Multidimensionality of behavioural phenotypes in Atlantic cod, Gadus morhua
2012 (English)In: Physiology and Behavior, ISSN 0031-9384, E-ISSN 1873-507X, Vol. 106, no 4, 462-470 p.Article in journal (Refereed) Published
Much of the inter-individual variation observed in animal behaviour is now attributed to the existence of behavioural phenotypes or animal personalities. Such phenotypes may be fundamental to fisheries and aquaculture, yet there have been few detailed studies of this phenomenon in exploited marine animals. We investigated the behavioural and neuroendocrine responses of Atlantic cod (Gad us morhua L), to situations reflecting critical ecological challenges: predator attacks and territorial challenges. Both hatchery-reared and wild fish were tested and behavioural profiles were compared with baseline conditions. We then used an objective, multivariate approach, rather than assigning individuals along one-dimensional behavioural axes, to examine whether distinct behavioural phenotypes were present. Our results indicate that two distinct behavioural phenotypes were evident in fish from each background. In hatchery-reared fish, phenotypes displayed divergent locomotor activity, sheltering, brain monoamine concentrations and responses to competitive challenges. In wild fish, phenotypes were distinguished primarily by locomotor activity, sheltering and responsiveness to predator stimuli. Hatcheries presumably represent a more stressful social environment, and social behaviour and neuroendocrine responses were important in discerning behavioural phenotypes in hatchery fish, whereas antipredator responses were important in discerning phenotypes in wild fish that have previously encountered predators. In both fish types, behavioural and physiological traits that classified individuals into phenotypes were not the same as those that were correlated across situations These results highlight the multidimensionality of animal personalities, and that the processes that regulate one suite of behavioural traits may be very different to the processes that regulate other behaviours.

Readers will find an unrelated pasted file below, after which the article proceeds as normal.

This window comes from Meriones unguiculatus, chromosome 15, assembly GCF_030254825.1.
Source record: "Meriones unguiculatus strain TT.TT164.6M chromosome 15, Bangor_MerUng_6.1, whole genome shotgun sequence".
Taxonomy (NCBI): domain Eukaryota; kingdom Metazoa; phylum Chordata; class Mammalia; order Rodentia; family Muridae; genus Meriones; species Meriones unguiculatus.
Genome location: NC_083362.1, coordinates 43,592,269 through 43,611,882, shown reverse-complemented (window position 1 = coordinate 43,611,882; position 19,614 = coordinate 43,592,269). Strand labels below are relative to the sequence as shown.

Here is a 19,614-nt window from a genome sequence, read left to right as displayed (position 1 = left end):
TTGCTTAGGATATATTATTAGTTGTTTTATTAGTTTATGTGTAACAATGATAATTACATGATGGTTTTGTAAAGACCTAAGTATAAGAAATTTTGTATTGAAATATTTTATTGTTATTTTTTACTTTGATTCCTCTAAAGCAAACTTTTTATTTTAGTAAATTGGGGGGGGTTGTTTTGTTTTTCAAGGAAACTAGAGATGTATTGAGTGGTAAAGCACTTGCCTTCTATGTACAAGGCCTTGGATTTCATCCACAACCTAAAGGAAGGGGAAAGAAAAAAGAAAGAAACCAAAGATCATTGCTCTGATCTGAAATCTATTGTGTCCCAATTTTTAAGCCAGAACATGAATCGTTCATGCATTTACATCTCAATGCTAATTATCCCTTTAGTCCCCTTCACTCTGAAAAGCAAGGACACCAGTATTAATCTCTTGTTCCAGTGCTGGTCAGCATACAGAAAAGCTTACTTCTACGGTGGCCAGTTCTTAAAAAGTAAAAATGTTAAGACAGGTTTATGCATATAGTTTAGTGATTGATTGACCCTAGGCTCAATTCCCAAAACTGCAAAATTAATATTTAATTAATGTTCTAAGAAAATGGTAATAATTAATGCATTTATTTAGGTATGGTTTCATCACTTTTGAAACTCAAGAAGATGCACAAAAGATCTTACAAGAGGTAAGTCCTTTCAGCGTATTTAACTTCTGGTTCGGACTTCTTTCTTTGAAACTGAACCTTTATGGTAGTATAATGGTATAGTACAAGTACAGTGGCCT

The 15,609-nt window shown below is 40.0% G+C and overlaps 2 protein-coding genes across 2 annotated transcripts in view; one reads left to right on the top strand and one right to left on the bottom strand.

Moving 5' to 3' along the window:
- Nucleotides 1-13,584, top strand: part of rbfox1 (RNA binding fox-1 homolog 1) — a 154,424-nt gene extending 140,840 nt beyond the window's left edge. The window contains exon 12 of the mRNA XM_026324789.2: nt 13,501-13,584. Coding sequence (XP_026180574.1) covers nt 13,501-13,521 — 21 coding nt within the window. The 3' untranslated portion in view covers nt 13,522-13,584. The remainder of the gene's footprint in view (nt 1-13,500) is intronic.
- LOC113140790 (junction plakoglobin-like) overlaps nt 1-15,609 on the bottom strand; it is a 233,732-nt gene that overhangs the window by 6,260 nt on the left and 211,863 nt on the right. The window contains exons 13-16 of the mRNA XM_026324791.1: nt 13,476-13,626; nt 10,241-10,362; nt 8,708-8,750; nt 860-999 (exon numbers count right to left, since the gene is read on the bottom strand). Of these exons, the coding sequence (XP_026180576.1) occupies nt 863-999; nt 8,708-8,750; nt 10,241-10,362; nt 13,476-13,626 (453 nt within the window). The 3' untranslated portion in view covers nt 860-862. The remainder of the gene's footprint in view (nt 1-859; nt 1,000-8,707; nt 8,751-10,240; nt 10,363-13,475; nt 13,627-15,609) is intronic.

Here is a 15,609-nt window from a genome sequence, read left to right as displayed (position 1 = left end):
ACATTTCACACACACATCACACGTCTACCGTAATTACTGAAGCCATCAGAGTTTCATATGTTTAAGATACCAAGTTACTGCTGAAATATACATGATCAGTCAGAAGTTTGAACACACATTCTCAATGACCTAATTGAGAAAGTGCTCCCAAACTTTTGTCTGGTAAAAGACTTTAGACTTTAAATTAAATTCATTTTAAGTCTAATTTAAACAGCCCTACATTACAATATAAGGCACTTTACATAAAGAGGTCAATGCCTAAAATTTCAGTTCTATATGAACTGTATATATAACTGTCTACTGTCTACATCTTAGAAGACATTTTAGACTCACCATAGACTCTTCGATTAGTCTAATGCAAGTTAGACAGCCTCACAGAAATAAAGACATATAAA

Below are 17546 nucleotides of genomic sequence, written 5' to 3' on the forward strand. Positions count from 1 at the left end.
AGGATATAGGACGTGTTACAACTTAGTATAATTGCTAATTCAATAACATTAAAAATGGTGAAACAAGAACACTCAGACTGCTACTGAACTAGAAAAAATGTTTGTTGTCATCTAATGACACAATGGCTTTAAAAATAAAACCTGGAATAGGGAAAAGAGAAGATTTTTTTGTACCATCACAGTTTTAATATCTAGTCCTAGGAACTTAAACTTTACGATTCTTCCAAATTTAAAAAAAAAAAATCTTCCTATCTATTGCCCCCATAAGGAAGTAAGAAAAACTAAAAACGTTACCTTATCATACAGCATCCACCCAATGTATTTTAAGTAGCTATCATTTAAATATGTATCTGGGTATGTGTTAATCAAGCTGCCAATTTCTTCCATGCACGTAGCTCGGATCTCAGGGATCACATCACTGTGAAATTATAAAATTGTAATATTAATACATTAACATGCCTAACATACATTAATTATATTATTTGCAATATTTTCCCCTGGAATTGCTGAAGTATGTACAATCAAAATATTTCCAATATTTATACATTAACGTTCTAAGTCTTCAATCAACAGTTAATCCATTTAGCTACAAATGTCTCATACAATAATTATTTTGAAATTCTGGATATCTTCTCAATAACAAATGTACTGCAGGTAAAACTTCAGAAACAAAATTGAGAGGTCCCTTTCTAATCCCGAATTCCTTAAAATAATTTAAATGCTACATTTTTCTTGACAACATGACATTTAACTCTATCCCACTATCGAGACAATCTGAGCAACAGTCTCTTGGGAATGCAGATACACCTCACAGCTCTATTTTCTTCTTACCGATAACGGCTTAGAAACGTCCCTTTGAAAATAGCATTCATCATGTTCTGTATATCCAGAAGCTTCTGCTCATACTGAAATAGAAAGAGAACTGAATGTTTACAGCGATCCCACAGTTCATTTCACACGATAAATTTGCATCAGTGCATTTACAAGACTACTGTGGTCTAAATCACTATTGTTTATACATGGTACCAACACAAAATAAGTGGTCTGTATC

Place, publisher, year, edition, pages
2012. Vol. 106, no 4, 462-470 p.
Behavioural syndromes, Temperament, Monoamines, Fisheries, Aquaculture
Medical and Health Sciences
IdentifiersURN: urn:nbn:se:uu:diva-178478DOI: 10.1016/j.physbeh.2012.03.010ISI: 000305100300008OAI: oai:DiVA.org:uu-178478DiVA: diva2:542497